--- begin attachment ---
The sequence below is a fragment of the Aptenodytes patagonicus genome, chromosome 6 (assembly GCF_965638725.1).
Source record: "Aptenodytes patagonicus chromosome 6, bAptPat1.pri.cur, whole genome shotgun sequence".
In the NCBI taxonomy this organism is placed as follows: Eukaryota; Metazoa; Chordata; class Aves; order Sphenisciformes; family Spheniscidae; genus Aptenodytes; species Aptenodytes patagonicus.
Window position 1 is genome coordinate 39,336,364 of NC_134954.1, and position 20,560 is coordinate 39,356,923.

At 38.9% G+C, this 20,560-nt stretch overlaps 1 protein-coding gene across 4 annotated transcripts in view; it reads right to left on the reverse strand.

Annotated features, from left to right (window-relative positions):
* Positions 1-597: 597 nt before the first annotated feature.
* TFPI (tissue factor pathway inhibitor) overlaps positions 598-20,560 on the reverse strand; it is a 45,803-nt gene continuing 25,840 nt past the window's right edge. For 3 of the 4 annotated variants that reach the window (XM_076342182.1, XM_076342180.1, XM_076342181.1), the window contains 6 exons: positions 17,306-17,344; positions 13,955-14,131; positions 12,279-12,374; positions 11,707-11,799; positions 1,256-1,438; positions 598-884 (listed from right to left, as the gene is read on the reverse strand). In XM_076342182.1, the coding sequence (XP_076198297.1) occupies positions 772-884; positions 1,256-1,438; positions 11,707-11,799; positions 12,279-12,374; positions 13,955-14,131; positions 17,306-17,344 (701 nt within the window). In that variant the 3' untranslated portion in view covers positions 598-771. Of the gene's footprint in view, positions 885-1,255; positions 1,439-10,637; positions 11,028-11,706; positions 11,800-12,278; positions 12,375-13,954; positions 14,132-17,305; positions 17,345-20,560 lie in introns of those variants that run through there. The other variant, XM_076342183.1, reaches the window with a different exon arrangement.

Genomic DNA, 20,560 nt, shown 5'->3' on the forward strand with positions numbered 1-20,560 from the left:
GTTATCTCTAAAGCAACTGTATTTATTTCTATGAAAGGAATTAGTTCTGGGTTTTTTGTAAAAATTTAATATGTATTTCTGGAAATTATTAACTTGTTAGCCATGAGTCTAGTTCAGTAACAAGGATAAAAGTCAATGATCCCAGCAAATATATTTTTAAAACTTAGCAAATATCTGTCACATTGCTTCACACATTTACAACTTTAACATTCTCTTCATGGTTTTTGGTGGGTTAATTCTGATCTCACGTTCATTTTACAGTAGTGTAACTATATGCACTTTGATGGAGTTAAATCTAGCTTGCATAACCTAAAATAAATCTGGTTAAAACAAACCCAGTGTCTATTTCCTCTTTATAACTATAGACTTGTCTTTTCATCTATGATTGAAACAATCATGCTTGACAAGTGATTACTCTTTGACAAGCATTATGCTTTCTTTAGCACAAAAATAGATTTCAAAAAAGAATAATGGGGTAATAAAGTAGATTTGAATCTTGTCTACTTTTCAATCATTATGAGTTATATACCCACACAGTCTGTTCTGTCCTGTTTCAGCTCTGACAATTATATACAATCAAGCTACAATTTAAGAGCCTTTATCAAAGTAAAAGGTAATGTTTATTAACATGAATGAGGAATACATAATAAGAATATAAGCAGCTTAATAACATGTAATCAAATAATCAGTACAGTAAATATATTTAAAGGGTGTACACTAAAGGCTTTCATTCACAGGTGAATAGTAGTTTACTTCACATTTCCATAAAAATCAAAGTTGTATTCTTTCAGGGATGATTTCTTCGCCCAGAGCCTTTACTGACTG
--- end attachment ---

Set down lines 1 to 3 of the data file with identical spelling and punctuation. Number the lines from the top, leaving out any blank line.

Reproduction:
The sequence below is a fragment of the Aptenodytes patagonicus genome, chromosome 6 (assembly GCF_965638725.1).
Source record: "Aptenodytes patagonicus chromosome 6, bAptPat1.pri.cur, whole genome shotgun sequence".
In the NCBI taxonomy this organism is placed as follows: Eukaryota; Metazoa; Chordata; class Aves; order Sphenisciformes; family Spheniscidae; genus Aptenodytes; species Aptenodytes patagonicus.